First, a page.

These are the people behind Be the Change Alliance and the people who have made the Women’s March Arkansas happen.
Gwendolynn is a mom, an educator, an editor, an environmentalist, a veteran, and an advocate. She is an Ohio native transplanted in Arkansas by way of Japan by the the US Air Force in 2001. She is the founder of Be the Change Alliance.
The WMA is the first event she’s organized, and she’s dedicated to continuing activism efforts into the future.
Shelle Barton Stormoe, BTCA Logistics Chair
Shelle has spent her entire career researching and writing about Arkansas’s history and culture. She’s always believed in preserving the diversity of the state’s culture. The 2016 election inspired her to bring her work from the ivory tower to the street. She marches to inspire others to stand up for equality, liberty, and justice.
Jan Hearn Davenport, BTCA Historian
Jan retired in 2002 from the Arkansas History Commission. She is Past President of the Arkansas Genealogical Society, having served on the AGS Board of Directors 1991-2010. Jan served was vice-president of Administration for the Federation of Genealogical Societies and was National Chair for the 2009 FGS/AGS National Conference in Little Rock. She is currently the Historian/Office Manager at Oakland & Fraternal Historic Cemetery Park.
“Be the change you want to see in the world” epitomizes the mindset of Gina Khoury. Gina is an educator, trainer, and speaker. Married with five children, Gina is an Arkansas native. She has worked as a Development Director, Technical Software Trainer, public school teacher, and instructional facilitator. As a multi-ethnic woman with a multi-ethnic family, her personal commitment to upholding and working on behalf of the principles of the Women’s March is of extreme importance. GIna has worked in the community on behalf of education, coaches youth soccer, has served as a member of the UALR Alumni Association Board of Directors and in earlier years worked as an intern in the Clinton White House. She holds a Bachelor’s degree in both Speech Communication and Professional and Technical Writing, a Master’s of Science Degree in Educational Leadership and is a National Board Certified Teacher. She is also certified as a K-12 ESL teacher and a P-12 education administrator. She views this march as an opportunity to galvanize the importance of standing together to work on behalf of ALL people.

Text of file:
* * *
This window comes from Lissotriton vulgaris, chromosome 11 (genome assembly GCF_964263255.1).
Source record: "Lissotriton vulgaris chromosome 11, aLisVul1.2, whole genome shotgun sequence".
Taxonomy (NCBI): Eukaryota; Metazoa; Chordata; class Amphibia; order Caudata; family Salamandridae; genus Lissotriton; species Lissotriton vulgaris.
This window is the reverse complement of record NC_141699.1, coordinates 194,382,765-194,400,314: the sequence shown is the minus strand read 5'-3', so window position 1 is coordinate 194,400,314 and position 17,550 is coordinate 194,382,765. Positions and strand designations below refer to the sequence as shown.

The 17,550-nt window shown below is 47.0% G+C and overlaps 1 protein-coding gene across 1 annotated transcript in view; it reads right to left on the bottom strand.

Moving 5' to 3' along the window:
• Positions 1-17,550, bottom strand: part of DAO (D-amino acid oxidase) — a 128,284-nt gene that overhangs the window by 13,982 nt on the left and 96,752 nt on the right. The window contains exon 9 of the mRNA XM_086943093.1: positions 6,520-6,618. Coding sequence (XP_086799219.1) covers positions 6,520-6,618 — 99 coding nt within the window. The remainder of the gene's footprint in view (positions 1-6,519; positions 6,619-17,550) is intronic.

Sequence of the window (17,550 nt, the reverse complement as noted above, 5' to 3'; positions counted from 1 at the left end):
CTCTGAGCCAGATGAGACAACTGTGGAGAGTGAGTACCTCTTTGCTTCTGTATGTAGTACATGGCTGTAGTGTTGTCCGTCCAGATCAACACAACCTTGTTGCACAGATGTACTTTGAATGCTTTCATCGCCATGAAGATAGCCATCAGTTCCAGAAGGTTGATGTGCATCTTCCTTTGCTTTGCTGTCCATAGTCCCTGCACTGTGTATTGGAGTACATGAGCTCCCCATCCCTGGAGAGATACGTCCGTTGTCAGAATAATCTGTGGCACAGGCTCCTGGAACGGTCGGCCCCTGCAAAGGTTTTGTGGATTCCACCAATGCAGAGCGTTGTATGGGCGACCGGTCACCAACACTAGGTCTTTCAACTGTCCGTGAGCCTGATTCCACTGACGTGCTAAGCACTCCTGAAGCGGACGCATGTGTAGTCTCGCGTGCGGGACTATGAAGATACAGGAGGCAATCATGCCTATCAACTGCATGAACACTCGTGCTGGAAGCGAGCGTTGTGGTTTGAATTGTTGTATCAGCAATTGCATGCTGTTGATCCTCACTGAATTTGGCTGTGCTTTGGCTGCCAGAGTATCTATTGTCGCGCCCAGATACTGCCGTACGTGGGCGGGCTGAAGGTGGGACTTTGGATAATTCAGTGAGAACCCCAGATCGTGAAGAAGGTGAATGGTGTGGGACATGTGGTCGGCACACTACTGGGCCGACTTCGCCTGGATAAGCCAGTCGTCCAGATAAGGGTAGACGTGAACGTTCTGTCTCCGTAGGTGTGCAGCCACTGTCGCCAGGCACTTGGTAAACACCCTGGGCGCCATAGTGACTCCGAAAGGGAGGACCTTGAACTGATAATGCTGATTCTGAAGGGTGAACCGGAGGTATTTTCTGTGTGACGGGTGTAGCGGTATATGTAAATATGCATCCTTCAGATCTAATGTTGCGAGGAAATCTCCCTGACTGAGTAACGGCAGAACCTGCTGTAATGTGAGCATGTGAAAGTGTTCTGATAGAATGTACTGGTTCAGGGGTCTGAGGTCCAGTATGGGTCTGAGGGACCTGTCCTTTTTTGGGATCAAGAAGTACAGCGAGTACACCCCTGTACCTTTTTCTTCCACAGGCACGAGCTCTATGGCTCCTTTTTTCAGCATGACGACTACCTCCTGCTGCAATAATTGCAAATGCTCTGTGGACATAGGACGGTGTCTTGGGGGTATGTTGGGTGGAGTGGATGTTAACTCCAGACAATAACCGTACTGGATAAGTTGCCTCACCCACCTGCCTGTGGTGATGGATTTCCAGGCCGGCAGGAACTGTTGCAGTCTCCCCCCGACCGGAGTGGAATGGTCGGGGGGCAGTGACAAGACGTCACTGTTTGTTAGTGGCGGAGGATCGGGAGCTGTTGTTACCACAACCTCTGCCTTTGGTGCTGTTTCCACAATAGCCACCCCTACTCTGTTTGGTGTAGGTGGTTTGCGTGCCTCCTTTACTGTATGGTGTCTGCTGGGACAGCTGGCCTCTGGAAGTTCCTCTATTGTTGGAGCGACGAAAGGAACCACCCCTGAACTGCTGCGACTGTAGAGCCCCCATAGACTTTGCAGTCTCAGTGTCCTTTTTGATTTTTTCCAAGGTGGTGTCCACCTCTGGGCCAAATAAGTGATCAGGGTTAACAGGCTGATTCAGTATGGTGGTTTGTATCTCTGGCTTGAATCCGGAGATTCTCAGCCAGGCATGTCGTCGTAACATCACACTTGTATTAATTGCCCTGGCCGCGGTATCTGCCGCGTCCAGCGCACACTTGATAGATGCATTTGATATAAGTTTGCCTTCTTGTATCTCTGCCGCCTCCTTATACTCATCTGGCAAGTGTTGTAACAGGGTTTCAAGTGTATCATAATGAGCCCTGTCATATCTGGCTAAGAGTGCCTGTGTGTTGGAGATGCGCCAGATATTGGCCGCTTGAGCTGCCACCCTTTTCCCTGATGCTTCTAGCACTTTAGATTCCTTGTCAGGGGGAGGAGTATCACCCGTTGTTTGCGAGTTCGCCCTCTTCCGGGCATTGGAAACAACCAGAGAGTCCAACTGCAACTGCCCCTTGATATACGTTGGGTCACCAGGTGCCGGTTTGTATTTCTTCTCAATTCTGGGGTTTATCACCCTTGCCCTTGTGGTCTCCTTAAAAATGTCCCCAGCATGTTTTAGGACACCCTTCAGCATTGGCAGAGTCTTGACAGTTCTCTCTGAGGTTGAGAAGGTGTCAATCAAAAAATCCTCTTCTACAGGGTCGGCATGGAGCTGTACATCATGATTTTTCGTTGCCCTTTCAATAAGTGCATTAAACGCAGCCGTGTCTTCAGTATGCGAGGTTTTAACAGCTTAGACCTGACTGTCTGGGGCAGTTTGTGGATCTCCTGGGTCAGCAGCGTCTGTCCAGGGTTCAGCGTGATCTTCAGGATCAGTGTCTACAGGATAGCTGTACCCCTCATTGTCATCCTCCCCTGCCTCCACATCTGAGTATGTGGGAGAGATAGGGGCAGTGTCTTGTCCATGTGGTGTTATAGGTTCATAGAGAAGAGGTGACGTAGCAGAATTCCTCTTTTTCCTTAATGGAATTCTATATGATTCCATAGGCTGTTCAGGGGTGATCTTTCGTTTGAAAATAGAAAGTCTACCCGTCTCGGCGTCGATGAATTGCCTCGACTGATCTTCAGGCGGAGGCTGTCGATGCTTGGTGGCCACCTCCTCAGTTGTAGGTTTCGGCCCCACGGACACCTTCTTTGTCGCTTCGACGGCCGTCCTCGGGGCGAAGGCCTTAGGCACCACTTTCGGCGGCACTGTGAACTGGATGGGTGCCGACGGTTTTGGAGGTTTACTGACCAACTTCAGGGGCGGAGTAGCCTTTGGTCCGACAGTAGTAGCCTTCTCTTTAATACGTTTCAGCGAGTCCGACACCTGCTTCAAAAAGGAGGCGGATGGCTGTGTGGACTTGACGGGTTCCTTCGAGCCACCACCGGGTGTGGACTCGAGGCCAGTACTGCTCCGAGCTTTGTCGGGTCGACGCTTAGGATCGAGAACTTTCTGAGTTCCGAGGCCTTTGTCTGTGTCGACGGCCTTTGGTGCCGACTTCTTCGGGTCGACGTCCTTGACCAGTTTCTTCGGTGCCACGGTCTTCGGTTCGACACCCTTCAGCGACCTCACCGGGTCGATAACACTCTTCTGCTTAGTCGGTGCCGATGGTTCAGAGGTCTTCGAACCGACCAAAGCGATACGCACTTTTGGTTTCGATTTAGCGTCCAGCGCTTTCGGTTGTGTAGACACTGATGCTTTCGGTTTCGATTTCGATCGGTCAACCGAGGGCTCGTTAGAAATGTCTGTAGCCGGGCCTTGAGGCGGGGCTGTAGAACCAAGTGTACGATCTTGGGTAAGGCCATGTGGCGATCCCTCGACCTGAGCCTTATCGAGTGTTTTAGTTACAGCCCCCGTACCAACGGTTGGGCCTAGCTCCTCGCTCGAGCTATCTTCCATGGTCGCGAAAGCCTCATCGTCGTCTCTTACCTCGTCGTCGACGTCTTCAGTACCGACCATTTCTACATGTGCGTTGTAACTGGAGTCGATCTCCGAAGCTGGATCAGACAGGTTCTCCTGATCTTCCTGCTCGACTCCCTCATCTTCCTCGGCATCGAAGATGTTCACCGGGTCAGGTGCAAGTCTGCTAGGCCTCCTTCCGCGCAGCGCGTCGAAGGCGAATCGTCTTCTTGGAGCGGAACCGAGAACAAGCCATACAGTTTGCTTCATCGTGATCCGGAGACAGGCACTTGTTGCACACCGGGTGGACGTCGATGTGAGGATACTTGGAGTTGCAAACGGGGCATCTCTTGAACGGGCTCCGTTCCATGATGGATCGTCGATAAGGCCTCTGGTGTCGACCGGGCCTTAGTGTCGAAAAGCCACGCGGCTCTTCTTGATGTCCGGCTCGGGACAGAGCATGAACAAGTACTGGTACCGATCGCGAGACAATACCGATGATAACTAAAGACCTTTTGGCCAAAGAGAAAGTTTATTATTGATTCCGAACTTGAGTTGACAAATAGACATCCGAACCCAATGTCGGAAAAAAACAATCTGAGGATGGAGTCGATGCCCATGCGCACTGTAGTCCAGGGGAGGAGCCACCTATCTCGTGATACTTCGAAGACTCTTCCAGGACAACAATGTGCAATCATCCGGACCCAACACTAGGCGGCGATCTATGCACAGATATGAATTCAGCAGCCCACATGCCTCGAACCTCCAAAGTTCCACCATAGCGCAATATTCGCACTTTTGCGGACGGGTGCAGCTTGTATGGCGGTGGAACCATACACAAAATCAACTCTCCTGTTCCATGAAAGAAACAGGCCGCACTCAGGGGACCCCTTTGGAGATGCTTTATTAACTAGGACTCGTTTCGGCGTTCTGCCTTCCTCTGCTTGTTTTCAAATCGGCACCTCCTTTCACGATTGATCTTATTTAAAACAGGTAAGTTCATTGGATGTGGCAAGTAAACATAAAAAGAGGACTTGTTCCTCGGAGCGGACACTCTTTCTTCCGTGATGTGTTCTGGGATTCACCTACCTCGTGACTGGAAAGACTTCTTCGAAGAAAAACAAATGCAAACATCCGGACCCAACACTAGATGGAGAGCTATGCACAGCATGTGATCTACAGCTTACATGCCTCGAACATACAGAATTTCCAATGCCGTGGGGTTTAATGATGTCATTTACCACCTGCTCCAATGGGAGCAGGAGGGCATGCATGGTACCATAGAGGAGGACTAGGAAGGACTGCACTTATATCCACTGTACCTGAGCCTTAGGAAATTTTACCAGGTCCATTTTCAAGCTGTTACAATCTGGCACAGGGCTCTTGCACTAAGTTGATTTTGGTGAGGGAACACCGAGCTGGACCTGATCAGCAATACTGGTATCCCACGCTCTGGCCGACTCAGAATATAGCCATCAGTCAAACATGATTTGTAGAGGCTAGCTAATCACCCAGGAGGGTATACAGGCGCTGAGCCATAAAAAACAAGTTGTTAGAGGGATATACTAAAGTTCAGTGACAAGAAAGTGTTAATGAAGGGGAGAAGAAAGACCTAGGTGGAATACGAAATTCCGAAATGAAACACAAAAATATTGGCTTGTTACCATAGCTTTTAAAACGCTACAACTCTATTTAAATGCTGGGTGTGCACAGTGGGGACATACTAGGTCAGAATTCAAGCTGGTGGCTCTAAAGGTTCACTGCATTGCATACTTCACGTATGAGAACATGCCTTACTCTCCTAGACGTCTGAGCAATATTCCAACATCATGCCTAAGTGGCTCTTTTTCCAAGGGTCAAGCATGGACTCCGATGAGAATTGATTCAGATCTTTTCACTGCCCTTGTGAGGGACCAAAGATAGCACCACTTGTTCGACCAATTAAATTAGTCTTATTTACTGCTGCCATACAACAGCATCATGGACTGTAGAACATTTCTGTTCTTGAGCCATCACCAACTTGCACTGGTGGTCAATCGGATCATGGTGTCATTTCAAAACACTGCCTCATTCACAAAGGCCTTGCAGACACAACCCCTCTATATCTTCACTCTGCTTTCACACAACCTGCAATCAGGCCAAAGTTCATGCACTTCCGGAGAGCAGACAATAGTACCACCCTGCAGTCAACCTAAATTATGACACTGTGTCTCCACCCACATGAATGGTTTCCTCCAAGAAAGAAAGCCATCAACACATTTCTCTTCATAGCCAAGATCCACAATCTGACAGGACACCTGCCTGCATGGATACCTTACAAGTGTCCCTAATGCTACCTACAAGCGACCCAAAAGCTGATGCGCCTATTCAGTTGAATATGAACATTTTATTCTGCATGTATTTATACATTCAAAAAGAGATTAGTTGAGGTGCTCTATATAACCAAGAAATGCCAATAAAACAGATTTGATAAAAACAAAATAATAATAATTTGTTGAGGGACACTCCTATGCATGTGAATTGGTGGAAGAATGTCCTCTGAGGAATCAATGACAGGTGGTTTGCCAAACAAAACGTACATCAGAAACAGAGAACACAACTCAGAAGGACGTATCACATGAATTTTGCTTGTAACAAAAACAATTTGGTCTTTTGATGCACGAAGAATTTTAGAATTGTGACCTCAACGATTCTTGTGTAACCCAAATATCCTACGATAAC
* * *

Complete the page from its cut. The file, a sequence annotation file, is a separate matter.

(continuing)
Volunteer Organizer of BTCA and the Women’s March for Arkansas.
Co-creator of Be the Change Alliance logo, graphics designer for flyers, banners, lanyards and whatever else needs to be designed.
Cathy May, BTCA Public Relations Chair
Cathy resides on ten acres atop a mountain in central Arkansas with her husband who is a playwright, author, and professor. Cathy was a data analyst for over twenty years but, recently returned to school (at 58) to pursue her dream of working in the healthcare industry, specifically, oncology.
She has always been a passionate advocate for animal rights as well as the rights of all humans along with the conservation/preservation of our planet’s integrity. She is thrilled to be one of the founding members of “Be the Change Alliance” and working with kindred spirits to create a wave of change statewide, nationwide, and worldwide. Her life motto has always been, “One person CAN make a difference!”
Darby Wallace, M.Ed, MLIS. Darby is a proud mom, bonus mom, and wife. She’s lived in Arkansas her entire life and her family has deep roots here. In her spare time, she chases the waterfalls of Arkansas.
Her work history includes public service as a county library director and legislative analyst for the Bureau of Legislative Research. Most of her career has been devoted to serving in public education. She marches to make sure our voices are heard and to thank Hillary Clinton. She marches in honor of her 97 year old grandmother, her mother, and so her son will remember that his mom tried very hard to fix things.
Uta has called Arkansas home since elementary school and have lived in Little Rock since 2013. She is an environmental educator for a statewide non-profit. To help with the March, she is dilligently working on connecting participants from across the state through carpool groups.
Camille Richoux is the Public Relations Co-Chair for the Arkansas Coalition for Reproductive Justice. She is a fellow with the Substance Abuse and Mental Health Services Administration, representing the state of Arkansas.
She is currently pursuing a Master’s of Public Health with a concentration in Health Policy at the University of Arkansas for Medical Sciences.
Raised in rural southern Arkansas, Camille developed a passion for addressing health disparities in under-served communities.
Melanie is originally from Arkansas and was thrilled to be able to move back to Little Rock 2011 (and plans to never leave). Melanie has been working in media for 17 years and digital media for almost as long.
She is supporting the Women’s March by creating and maintaining the Be the Change Alliance website. She is passionate about equal rights for all and making a better world for her two children and all children. Equality is key!